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Scarlet Pimpernel


It is an honor to win the Stout Silver Medal.  Only sixty-nine daylilies out of over 83,000 registered cultivars have claimed this recognition up to 2019. A daylily with the Stout Silver Medal by its name is a remarkable statistic for a hybridizer since this is the highest award a cultivar can receive. To my amazement, I have now become only the 10th female hybridizer to win this prestigious award in the history of the society since the award began in 1950.

Nan Ripley will be awarded the Stout Silver Medal at the 2020 AHS Convention May 24-27, 2020 in Savanah, GA

awards: Award of Merit 2016, Honorable Mention 2013, 2013 National Convention Ned Roberts spider/Unusual Form Award

(N. Ripley 2007) Tet (Ruby Spider x Royal Celebration). Height 35”, flower 10”, 3-way to 4-way branching, bud count 12-18 (depending on rain), unusual form. Glowing Royal Garnet Red combined with chartreuse green throat can put a WOW in your garden. This flower has strong saturated colors that dazzle a painter’s eye. I love to paint watercolors and when I laid eyes on Scarlet Pimpernel I immediately wanted to put the brilliant colors and flower form on paper. Scarlet Pimpernel is often producing 4 petals and 4 sepals making 4 x 4 polymerous blooms. The flowers stand erect all day and do not fade, looking as fresh in the evening as in the early morning. When you add that Scarlet Pimpernel is a rebloomer and is both pod and pollen fertile, it is a gardener’s, collector’s, and hybridizer’s dream machine. $30.00 double fan. Scarlet Pimpernel can be seen in the 2013, 2014, 2015, 2016, 2017, 2018, and 2019 National Gardens.

Nan Ripley behind clump of Scarlet Pimpernel in Karol Emmerich's Springwood Garden during the 2013 AHS  National Convention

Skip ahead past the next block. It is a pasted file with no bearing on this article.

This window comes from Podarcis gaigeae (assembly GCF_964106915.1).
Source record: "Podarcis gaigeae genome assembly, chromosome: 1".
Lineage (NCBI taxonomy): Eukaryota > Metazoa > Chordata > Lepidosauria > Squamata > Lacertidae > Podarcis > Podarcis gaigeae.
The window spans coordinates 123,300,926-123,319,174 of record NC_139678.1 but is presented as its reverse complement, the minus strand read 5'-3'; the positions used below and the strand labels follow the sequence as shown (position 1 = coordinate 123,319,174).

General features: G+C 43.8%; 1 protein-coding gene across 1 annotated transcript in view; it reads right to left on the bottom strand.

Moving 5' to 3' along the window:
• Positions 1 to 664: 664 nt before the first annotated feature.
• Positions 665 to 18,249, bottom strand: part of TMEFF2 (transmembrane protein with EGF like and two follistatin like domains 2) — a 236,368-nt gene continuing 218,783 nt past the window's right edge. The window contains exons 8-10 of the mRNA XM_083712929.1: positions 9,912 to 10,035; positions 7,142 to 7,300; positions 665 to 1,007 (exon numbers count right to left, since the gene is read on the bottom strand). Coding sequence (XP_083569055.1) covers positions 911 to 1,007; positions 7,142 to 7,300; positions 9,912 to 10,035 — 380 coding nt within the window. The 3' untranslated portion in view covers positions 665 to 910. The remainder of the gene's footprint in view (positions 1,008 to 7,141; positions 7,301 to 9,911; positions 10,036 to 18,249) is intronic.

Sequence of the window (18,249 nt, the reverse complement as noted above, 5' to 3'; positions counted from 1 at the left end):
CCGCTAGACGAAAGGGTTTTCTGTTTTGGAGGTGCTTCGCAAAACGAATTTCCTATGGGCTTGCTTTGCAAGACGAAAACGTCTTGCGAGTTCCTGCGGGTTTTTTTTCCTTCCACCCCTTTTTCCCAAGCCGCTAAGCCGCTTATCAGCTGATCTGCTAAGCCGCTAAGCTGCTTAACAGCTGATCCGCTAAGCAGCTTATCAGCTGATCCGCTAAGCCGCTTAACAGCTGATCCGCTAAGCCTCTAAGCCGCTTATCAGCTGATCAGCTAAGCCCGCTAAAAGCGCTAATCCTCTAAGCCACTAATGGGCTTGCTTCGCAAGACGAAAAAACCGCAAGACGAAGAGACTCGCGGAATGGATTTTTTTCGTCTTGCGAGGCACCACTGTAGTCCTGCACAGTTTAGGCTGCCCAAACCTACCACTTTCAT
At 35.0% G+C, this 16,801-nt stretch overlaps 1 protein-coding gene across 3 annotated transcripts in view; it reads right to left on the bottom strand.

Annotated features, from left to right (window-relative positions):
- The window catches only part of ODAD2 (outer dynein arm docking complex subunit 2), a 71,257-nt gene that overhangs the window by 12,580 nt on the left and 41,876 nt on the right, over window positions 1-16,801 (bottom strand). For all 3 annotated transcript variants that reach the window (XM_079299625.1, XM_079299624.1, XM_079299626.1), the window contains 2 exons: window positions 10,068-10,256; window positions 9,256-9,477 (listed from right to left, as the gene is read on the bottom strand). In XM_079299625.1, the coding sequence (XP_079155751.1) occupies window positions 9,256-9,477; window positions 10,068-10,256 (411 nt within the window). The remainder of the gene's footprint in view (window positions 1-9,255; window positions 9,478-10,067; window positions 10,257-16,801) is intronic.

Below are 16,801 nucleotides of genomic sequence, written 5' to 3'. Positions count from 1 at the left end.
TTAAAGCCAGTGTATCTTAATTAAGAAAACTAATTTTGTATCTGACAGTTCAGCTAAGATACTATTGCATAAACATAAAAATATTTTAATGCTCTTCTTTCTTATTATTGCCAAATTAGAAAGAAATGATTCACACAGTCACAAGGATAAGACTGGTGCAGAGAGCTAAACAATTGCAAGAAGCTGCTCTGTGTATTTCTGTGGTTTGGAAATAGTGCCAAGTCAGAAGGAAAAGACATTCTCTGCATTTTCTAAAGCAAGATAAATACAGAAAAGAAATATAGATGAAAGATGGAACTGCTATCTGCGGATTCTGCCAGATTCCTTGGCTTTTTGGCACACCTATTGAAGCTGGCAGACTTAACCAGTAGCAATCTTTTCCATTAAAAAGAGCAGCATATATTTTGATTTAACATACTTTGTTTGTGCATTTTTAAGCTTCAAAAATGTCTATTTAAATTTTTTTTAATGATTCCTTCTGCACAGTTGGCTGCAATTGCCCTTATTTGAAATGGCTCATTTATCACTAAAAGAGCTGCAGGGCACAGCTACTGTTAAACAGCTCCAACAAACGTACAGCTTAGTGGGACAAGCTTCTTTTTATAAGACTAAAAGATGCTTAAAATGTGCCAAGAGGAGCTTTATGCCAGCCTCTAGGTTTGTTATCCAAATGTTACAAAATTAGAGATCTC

Picture of Scarlet Pimpernel taken by Mary Baker


This is the first flower that bloomed on Scarlet Pimpernel as a 14-month-old seedling. Notice it is already a clump and blooming during the first summer. The flowers are large, the scape is strong, and the color is clean. A winner from day one of selection. Sometimes, Scarlet Pimpernel likes to be polymerous, as can be seen on the right.




Polymerous is an adjective used to designate a daylily with more than the normal number of segments in each floral whorl, i.e., more than the normal three sepals (usually four or five) in the outer whorl and more than three petals (usually the same number as sepals) in the inner whorl. Polymerous daylilies have the extra sepals and petals evenly spaced in their respective whorls, unlike double daylilies in which the extra petals or petaloid stamens are stacked upon or lie above the ordinary petals. Moreover, polymerous daylilies have extra stamens; eight if there are four petals or ten for five petals, rather than the usual six. Most polymerous daylilies have the same number of carpels in the pistil (and therefore the capsule) as there are petals.

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